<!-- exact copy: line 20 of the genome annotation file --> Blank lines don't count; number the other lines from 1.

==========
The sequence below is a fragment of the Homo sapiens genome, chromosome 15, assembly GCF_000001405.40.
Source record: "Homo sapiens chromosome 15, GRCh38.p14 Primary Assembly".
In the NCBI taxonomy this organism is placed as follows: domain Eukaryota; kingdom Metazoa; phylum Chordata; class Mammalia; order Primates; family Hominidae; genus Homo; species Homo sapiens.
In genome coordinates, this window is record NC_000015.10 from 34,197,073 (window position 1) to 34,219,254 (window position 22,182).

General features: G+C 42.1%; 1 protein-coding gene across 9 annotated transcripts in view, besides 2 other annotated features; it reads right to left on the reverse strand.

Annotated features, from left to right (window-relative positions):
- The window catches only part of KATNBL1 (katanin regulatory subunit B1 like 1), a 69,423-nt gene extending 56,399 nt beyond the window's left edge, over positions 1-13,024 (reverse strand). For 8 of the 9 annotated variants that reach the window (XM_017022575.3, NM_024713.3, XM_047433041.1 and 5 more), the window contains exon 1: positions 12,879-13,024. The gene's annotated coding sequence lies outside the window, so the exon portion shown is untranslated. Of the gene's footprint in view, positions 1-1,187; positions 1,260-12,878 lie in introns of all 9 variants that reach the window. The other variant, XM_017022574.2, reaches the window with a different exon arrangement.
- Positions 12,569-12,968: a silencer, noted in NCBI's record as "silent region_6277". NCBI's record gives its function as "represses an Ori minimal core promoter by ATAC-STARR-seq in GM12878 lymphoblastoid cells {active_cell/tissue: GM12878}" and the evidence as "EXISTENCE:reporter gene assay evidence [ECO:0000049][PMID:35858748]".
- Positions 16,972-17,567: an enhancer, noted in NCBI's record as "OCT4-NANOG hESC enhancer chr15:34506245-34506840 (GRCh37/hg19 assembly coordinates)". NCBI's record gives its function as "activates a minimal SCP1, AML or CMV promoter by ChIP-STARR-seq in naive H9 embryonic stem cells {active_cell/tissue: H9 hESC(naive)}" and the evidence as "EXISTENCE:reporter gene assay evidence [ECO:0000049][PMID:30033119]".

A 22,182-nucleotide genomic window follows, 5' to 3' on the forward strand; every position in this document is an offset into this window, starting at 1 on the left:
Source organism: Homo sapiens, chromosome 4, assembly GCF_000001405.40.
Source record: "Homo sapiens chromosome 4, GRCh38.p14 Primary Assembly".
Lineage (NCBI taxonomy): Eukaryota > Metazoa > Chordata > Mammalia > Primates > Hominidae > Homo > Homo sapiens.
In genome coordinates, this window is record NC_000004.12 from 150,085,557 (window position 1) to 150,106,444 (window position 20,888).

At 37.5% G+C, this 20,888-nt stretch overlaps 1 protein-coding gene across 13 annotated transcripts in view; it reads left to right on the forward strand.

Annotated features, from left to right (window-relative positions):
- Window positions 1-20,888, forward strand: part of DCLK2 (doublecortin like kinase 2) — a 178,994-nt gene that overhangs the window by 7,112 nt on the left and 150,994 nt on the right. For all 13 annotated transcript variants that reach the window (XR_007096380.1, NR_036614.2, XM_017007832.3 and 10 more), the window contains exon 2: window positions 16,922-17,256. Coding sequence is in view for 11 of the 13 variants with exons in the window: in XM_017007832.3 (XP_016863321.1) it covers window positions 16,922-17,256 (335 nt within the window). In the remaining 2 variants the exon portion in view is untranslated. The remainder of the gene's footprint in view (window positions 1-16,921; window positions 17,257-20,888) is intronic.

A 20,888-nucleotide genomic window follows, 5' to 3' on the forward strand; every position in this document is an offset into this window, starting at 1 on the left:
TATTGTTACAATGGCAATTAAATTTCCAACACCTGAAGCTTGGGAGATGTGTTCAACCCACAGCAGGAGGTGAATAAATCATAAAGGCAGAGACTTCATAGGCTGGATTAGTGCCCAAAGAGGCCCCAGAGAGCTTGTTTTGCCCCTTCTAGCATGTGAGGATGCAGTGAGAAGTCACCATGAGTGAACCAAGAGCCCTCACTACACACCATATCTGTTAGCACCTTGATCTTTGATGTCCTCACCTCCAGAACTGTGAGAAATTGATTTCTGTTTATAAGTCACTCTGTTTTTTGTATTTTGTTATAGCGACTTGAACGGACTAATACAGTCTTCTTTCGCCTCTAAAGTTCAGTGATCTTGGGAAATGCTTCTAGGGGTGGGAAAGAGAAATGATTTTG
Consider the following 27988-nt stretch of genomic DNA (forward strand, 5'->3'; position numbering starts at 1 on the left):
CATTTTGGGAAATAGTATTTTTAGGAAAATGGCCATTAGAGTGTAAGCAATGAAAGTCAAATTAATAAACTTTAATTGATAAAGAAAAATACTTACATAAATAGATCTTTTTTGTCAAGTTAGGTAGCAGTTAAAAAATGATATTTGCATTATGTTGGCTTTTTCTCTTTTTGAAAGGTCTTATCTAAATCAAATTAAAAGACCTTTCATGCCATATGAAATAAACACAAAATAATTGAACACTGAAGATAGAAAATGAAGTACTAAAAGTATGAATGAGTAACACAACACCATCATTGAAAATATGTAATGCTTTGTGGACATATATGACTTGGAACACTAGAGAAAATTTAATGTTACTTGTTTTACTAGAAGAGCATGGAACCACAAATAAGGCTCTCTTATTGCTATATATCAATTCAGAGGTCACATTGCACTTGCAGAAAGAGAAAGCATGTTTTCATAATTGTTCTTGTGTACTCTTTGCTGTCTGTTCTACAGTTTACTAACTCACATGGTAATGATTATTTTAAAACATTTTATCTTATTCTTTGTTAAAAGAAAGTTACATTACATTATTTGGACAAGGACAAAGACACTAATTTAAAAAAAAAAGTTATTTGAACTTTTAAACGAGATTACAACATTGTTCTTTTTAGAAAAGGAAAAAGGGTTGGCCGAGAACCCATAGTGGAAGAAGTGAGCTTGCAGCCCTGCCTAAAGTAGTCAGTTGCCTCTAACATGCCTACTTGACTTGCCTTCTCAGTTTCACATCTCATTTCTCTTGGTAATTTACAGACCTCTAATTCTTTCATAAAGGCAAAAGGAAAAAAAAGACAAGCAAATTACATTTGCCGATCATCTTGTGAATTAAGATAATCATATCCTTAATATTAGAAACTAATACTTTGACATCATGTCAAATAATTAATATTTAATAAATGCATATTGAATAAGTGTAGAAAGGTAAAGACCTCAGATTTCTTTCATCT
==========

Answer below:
Consider the following 27988-nt stretch of genomic DNA (forward strand, 5'->3'; position numbering starts at 1 on the left):